Tuesday, April 17, 2012

Sweet Sugar (1972)

Somewhere in South or Central America (the film was shot in Costa Rica, some of the dialogue mentions Brazil, so take your pick) Big-breasted (yeah, sorry, that's her only character trait) not-a-prostitute (yeah, sorry, the only thing we learn about her career is that she isn't directly selling her body for money) Sugar (Phyllis Davis) is arrested on a minor drug possession charge and lands in a rather peculiar work camp for it.

There, she and her co-detainees like Simone (Ella Edwards) have to cut sugar cane with the trusty machetes provided by the camp, and pretty much function like indentured workers. Some of the detainees, though, aren't actual detainees, but real indentured workers; I have no idea how the set-up's supposed to work, but neither have the writers.

Anyhow, we're not here to think about how any of the stuff in the movie works, but to follow the usual Women In Prison film adventures of shower scenes, sadistic wardens, too long scenes of odious comic relief, catfights, the black heroine and the white heroine coming together after the catfights, and a climactic escape under gunfire (with explosions). Sweet Sugar provides all this in the expected form and quantity, if not always with as much enthusiasm as I would have hoped for. Of course, this also means that the nastier aspects of the film's sleaze aren't played quite as enthusiastically as in other films: attempted vaginal mutilation, rape and whippings may be part of the film, yet they seem especially fake and harmless here.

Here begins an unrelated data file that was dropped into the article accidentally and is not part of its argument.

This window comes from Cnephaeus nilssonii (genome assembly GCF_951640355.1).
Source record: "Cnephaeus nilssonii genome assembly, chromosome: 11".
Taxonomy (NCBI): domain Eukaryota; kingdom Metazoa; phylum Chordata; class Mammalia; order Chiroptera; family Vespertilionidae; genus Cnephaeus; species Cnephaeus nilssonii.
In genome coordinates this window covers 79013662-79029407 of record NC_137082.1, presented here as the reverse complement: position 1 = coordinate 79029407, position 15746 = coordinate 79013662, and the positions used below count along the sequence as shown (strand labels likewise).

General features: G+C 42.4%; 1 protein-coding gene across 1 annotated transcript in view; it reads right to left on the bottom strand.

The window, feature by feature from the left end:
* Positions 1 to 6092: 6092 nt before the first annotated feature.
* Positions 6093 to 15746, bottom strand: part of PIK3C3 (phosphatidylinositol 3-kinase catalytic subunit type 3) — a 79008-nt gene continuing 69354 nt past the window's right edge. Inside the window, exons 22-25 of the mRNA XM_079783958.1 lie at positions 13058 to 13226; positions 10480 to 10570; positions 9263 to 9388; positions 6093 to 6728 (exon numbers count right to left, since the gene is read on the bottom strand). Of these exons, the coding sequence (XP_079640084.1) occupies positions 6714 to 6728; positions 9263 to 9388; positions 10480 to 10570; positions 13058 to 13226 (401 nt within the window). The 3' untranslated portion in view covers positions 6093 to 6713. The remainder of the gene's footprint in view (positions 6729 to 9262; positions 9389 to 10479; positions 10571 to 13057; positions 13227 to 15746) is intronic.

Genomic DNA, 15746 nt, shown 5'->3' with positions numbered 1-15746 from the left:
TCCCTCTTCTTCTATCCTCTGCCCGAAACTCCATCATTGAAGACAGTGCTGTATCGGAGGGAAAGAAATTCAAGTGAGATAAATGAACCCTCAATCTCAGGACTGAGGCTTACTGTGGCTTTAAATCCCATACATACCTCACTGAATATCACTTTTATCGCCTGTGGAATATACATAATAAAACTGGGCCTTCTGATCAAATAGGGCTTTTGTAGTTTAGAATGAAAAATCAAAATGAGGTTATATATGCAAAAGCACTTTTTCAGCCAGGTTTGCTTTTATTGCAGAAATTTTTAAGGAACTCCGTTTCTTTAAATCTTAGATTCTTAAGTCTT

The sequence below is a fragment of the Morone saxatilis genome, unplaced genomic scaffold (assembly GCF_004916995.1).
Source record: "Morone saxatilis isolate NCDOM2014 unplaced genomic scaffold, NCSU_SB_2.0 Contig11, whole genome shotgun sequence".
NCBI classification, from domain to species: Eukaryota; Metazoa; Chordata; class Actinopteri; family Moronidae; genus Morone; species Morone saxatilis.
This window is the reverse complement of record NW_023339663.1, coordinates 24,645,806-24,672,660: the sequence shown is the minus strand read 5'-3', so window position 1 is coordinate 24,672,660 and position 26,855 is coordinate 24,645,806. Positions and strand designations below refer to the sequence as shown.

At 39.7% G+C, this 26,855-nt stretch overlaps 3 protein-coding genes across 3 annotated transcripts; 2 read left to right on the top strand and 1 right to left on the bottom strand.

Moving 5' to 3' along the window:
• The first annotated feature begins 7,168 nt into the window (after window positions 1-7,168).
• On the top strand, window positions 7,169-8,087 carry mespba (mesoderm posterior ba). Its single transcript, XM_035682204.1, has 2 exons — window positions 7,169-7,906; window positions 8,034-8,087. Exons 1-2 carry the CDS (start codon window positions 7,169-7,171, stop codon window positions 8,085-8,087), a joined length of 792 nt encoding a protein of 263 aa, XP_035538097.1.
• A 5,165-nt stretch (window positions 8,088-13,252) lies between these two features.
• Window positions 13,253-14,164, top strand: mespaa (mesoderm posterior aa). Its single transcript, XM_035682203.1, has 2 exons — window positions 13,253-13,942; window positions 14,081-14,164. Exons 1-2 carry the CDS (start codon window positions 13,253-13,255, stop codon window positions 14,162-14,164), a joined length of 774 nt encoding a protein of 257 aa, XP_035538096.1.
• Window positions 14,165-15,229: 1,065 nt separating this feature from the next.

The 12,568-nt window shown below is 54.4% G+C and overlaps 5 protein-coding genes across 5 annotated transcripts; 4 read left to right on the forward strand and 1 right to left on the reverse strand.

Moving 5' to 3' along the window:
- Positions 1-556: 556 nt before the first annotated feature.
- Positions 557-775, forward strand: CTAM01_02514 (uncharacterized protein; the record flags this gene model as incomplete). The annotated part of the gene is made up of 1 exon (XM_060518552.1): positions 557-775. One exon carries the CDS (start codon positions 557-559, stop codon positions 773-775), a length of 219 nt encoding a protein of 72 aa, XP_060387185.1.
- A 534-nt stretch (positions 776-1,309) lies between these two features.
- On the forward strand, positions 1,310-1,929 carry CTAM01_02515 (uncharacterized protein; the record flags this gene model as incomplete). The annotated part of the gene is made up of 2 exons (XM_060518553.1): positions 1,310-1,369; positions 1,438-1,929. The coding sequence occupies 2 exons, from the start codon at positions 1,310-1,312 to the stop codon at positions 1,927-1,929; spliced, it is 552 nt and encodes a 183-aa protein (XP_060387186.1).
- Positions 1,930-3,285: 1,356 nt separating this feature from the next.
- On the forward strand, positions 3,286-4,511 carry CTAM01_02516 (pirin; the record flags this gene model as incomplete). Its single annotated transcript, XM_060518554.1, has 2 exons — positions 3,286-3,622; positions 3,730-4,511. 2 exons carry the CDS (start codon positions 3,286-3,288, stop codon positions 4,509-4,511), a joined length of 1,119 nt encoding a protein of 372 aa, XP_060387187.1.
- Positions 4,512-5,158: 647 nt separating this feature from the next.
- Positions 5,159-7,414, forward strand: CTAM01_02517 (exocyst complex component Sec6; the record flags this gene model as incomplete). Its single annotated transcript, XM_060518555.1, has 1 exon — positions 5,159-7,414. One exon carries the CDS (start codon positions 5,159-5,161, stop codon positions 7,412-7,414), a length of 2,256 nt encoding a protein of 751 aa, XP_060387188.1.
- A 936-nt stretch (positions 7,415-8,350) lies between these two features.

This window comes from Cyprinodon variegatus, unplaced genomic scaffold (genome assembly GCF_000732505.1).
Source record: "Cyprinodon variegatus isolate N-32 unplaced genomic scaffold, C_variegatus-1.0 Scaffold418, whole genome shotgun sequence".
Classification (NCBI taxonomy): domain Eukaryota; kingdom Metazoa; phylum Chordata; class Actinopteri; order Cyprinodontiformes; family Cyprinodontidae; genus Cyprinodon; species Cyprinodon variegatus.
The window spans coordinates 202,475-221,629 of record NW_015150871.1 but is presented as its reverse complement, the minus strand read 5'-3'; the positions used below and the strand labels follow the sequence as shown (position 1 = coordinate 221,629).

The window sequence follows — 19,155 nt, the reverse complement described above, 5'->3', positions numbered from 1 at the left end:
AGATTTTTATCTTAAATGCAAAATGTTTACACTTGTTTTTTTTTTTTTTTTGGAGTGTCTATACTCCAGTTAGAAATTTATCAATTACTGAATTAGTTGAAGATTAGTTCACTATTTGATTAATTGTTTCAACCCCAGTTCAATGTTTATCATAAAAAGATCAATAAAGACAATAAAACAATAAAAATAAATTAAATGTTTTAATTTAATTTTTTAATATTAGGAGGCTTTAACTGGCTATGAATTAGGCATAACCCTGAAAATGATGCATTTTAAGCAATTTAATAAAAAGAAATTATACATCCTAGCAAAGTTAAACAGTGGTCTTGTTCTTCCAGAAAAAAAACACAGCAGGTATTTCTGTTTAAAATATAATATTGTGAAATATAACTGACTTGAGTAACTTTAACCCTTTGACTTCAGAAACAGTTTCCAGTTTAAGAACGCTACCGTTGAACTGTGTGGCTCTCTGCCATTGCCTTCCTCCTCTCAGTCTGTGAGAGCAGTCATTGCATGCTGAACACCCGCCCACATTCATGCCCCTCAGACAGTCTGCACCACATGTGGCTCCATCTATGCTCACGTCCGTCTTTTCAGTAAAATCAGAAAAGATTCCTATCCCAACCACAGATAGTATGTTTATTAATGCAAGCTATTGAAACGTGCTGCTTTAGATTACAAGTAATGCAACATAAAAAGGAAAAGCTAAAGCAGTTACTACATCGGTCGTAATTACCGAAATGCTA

I'm not entirely sure how I think about that. On one hand, it's surely nice to see a Women in Prison film that does not provoke me into feeling so dirty I have to take a shower afterwards, on the other hand, one could argue that including the nasty stuff without making it look all that nasty is worse. After all, "harmless" is exactly what sexual violence isn't.

If Sweet Sugar only had this going for it (the bland but okay direction, the sometimes hilarious dialogue, and the dubious acting are a given), there'd be not much use in talking about it beyond calling it a "generic, yet pretty harmless Women in Prison flick like Roger Corman loved to produce them in the Philippines". Fortunately, the film's director Michel Levesque came to this film after making the excellent and weird occult biker werewolf movie Werewolves on Wheels, and does include some elements that can't help but make this film worth watching. Sweet Sugar's sugar cane plantation, you see, belongs to the very, very mad - and therefore funny - Dr. John (Angus Duncan) - as always, not that Dr. John - and Dr. John likes to do experiments as well as torture women, so the receptive audience is treated to some excellent mad science babble while Dr. John tries out a drug and some electrodes which I dub the Orgasmatron on Sugar, until she makes the Orgasmatron explode through the awesome power of her orgasm (don't look at me, I didn't write this). Then there's the inclusion of a male prisoner called Mojo (Timothy Brown) who can use voodoo radar to locate dead bodies, has a good line in voodoo priest babble, and feels the evil spirits.

Mojo does not take part in the movie's high point, though, a scene that alone can make any film worthwhile. In it, Doctor John lets his henchmen throw cats at a bunch of prisoners to torture them (the prisoners, not the cats), after having injected said animals with a serum of which "the Indians" say that it lets its victims regress to their more feral nature (neandercats?). Some of the cats, despite the throwing, seem rather pleased with the situation, some of them licking the "blood" off their victims in very delighted ways, others obviously wanting to be petted by the bunch of writhing women in underwear they have been thrown at; the rest of the cats, being cats, just cat-shrug and move on. Morally, I'm of course all against throwing kittens at people, yet I still can't help but call this scene one of the core achievements in cinema, if not human culture.


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